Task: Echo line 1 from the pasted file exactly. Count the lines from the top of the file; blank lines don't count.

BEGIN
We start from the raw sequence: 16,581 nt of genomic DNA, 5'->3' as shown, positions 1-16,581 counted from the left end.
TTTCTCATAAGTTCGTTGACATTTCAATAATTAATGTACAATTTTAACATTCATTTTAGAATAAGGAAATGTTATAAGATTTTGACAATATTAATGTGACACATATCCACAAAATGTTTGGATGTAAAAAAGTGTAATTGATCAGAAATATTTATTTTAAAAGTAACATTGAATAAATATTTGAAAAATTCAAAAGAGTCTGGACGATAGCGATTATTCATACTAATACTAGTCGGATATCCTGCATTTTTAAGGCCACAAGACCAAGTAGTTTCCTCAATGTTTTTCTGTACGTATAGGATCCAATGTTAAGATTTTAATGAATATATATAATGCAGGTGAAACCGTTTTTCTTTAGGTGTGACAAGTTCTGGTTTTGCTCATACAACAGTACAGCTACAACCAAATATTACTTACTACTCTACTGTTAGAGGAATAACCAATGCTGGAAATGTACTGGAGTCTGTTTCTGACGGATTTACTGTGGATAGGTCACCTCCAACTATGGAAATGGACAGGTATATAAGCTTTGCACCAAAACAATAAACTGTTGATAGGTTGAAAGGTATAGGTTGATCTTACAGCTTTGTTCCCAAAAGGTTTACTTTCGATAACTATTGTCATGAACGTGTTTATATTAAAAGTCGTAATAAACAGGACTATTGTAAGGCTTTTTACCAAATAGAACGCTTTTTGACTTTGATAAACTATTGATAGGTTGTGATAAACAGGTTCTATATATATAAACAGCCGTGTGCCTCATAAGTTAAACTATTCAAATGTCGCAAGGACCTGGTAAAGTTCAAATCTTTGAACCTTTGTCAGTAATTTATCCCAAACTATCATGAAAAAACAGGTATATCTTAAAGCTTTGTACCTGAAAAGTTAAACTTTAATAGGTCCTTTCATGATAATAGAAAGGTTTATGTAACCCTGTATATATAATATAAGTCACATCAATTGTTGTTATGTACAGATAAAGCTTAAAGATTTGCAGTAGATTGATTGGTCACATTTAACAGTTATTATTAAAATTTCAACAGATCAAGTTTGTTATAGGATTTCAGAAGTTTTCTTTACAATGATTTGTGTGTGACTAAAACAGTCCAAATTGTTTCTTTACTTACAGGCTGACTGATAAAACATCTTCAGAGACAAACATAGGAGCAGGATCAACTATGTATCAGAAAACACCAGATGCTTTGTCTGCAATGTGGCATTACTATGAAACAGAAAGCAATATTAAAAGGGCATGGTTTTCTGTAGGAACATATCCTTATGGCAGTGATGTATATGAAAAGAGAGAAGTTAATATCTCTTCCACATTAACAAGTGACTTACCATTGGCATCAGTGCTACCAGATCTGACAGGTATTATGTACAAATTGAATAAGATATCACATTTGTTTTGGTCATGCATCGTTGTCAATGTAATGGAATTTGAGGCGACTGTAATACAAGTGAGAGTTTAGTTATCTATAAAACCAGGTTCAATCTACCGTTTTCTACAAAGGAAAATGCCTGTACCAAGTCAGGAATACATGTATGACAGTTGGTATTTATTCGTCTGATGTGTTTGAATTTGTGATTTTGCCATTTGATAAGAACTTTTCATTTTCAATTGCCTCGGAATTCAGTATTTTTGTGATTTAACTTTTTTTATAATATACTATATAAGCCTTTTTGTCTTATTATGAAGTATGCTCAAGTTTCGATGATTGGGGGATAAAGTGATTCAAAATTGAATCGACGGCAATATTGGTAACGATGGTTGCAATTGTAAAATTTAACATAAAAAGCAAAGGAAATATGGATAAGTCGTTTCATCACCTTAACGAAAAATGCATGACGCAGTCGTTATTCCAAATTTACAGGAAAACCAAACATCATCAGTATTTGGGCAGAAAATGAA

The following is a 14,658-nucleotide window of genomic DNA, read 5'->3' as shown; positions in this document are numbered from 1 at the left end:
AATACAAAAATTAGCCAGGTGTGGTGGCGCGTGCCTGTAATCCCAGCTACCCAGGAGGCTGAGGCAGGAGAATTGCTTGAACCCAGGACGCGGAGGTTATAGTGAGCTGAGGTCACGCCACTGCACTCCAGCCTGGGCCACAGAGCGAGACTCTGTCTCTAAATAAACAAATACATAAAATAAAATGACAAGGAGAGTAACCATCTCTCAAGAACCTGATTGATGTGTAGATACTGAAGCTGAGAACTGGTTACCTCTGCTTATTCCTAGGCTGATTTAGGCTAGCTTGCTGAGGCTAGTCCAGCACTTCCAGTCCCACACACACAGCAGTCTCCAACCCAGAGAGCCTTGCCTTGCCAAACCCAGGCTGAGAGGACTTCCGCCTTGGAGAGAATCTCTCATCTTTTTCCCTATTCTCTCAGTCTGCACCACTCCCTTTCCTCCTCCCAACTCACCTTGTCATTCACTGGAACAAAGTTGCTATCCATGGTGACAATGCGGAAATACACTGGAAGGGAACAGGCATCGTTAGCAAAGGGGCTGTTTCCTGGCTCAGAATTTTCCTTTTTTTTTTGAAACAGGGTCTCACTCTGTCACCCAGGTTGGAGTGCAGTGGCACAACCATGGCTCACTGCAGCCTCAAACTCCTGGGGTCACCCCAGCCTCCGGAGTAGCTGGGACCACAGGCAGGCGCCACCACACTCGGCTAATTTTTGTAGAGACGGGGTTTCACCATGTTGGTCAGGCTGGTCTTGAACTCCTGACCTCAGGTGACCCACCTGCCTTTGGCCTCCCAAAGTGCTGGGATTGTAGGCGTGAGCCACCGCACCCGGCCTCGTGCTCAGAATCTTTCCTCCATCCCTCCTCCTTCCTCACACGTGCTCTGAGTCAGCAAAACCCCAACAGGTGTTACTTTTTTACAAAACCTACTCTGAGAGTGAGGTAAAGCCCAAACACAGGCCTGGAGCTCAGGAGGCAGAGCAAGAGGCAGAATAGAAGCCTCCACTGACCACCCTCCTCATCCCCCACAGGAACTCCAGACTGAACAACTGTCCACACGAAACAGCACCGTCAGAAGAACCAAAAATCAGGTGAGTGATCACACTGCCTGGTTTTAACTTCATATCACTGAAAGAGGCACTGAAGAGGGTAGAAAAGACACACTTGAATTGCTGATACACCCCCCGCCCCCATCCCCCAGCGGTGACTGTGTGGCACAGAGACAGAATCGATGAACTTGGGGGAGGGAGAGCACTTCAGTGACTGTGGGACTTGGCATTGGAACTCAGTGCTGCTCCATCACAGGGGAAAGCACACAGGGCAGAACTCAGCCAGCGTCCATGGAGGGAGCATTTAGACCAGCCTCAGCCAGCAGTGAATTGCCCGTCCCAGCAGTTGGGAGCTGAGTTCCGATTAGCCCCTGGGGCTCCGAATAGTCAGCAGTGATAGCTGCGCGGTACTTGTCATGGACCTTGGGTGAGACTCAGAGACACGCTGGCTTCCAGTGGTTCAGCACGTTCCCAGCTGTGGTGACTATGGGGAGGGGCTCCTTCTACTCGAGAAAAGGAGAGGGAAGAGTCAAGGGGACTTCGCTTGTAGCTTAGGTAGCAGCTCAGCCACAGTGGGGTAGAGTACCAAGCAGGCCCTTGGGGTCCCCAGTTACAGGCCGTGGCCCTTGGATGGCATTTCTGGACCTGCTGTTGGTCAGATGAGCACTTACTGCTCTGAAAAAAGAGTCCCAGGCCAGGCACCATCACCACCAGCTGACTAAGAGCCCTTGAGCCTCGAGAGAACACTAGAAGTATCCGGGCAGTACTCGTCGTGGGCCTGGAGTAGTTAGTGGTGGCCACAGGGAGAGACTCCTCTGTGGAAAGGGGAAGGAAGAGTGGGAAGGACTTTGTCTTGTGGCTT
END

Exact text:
We start from the raw sequence: 16,581 nt of genomic DNA, 5'->3' as shown, positions 1-16,581 counted from the left end.